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International Day of Rural Women

Written by Olga Stone


Posted on October 15 2020

Today we honour rural women.

By no means do I consider myself a rural woman, but my roots do stretch beyond the concrete walls of the city.

This is my daughter, Etta Cass. She is also not a Rural girl – but I do hope that I can instil some of the morals and values I have learnt from a life with some pretty amazing rural women in it.  I grew up in Melbourne as an only child, although I never really felt like one.

I have 2 aunts who both have 4 kids – in total I have 8 cousins, 7 boys and 1 girl. These wonderful people are the reason I always felt part of a big family, which I loved so much.

4 cousins lived in the city and I spent copious amounts of time with them, growing up. The other 4 lived in rural NSW, where my aunt had ‘eloped’ to with my Uncle after a short courtship in Melbourne, many moons back.

As my mum juggled work life with family, I happily spent many of my holidays at ‘Rawdonvale’ (their working cattle ranch up near the Barrington Tops) - a kid with a backpack, I would fly to Sydney and then onto Newcastle unaccompanied, with an air hostess who would  ushered me through the terminals, to my seat, and off the plane where my Aunt would collect me. We would drive for what felt like days through rolling hills, peppered with little yellow daisies, to their vast green property, protected by sweeping mountains and the many cows that grazed under the heat of the afternoon sun.



I loved this place more than anywhere on earth. I called it heaven on earth.

Rawdon Vale is a beautiful spot. My aunt was an amazing cook. I spent countless hours peering over her kitchen bench whilst she cooked for the many mouths that lived in or passed through the house. Apple pie was one of her many specialties that I loved. Dinners were a great time, everyone together at the table after a long day of work on the property, tired, dirty, eating, talking, laughing.

I love horses and hassled my cousins daily to saddle one up for me so that I could go riding. Prince was my favourite horse. He was white with brown and black patches, had a gentle nature and some of the kindest eyes in the world. Prince and I would go on musters with the boys, ride the endless paddocks.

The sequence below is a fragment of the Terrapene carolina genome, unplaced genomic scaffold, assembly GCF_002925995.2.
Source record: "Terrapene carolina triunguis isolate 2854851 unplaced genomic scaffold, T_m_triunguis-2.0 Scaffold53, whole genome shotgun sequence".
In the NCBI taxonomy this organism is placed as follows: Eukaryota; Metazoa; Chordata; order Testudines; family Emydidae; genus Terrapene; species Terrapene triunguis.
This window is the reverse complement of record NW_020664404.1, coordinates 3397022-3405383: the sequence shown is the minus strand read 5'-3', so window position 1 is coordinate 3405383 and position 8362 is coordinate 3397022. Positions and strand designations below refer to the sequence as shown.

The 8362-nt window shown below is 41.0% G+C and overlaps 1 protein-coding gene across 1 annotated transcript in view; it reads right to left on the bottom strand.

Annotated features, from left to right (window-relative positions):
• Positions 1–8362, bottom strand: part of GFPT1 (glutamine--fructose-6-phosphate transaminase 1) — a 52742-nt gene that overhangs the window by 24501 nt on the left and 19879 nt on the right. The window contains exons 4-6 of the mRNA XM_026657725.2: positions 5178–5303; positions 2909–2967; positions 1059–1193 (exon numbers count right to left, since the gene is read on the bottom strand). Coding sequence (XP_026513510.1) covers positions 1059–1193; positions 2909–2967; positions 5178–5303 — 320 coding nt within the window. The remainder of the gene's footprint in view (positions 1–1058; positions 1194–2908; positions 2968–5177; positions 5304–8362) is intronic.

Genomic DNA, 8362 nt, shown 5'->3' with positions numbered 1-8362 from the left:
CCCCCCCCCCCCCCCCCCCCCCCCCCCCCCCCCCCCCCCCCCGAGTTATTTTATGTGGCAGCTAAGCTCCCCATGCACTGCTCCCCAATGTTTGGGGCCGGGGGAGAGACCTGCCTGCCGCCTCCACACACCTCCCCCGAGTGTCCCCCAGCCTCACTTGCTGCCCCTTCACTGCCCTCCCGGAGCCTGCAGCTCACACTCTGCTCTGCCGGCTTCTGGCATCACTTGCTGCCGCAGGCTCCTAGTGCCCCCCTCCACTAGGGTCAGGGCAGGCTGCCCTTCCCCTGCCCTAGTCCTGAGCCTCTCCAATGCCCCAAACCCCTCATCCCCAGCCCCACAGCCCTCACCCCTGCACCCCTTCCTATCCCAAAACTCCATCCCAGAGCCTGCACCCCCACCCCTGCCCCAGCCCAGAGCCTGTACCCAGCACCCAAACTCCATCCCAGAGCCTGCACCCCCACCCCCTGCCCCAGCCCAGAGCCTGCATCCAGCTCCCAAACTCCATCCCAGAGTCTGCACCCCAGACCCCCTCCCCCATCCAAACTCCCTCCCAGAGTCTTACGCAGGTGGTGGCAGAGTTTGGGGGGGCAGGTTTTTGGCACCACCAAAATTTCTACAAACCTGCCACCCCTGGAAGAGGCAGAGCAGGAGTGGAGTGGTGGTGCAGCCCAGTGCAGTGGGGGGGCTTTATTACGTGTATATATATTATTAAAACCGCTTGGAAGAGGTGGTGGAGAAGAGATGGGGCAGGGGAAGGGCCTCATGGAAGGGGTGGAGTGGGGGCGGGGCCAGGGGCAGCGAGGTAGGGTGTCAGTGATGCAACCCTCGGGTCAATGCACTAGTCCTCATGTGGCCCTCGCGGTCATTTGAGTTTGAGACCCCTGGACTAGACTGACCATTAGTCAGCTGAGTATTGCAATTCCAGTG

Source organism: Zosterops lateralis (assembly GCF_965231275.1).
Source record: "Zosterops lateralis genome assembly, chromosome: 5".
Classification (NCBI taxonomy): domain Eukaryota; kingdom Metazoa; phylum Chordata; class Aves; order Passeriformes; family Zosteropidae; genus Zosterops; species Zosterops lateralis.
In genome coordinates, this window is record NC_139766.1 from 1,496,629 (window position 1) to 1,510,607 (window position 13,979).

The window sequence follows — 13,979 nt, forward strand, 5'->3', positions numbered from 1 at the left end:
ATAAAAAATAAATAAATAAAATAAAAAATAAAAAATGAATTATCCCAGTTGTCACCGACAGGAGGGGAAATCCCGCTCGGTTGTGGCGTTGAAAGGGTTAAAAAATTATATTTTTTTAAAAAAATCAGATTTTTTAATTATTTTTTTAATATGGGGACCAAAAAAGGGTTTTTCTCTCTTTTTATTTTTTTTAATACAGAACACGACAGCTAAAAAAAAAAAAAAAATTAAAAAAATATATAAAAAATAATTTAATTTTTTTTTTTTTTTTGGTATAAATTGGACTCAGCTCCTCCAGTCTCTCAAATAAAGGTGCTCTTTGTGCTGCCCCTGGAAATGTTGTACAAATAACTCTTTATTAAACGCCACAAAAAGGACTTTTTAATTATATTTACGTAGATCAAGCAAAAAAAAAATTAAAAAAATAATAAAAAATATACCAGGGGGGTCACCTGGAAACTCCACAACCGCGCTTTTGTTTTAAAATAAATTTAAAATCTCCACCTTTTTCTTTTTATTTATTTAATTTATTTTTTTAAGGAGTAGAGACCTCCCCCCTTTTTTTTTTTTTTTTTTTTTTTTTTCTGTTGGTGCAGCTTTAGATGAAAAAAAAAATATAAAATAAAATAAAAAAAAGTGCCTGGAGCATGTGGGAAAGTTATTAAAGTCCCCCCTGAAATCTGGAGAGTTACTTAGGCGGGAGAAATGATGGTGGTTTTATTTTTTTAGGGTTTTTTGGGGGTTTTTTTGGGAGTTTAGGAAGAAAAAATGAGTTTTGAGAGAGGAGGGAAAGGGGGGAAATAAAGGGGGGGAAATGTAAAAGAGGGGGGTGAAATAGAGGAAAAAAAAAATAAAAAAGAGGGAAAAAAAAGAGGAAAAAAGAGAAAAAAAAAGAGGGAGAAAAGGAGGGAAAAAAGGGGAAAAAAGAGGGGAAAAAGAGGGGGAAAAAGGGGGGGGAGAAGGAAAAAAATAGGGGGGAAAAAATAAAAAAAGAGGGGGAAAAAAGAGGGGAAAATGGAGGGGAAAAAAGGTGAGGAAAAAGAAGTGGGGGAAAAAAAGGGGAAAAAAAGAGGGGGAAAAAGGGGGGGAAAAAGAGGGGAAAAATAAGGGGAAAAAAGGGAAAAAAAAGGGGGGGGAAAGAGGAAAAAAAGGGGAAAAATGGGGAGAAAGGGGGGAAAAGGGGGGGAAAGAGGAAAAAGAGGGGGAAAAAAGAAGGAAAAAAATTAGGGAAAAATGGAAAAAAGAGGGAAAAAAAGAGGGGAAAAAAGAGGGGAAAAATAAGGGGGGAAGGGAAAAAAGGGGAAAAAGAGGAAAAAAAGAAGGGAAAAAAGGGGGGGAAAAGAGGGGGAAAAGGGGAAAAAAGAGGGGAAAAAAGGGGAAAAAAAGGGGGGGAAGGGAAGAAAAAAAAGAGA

I would hang around the stock yards whilst they did all sorts of cattle chores, and would play and frolic outside, from dawn to dusk.

My Aunt Gail, although city born, was a real Rural Woman in my eyes. She was loud, opinionated, strong, loyal, resilient, relentless, determined, thick skinned, loving, nurturing – she gave everyone a go and gave it 100%. As a child, I was often scared of her but also admired her greatly. If my little girl could be a handful of these talents, I would be a happy mum.

Rural women and men all over Australia are doing such an amazing Job. It seems they have a lot to contend with – fires, floods, drought, you name it. And yes, its harsh, but they are strong and they are resilient and they get there. Thank you.

Gloucester is the nearest town to Rawdonvale – about a 45-minute drive away. I would love ‘trips to town’ as though we were going to the big smoke for the day. I was thrilled when Elk and Willow, a country boutique in Gloucester, recently approached us to stock our goodies in their store. Life really is full circle, isn’t it? I am so incredibly overjoyed that our family brand, is represented by so many gorgeous country shops such as this. We design our clothes for women of all shapes and sizes, of all backgrounds and from all walks of life, and I am proud to know that so many rural women out there are rocking Olga de Polga.

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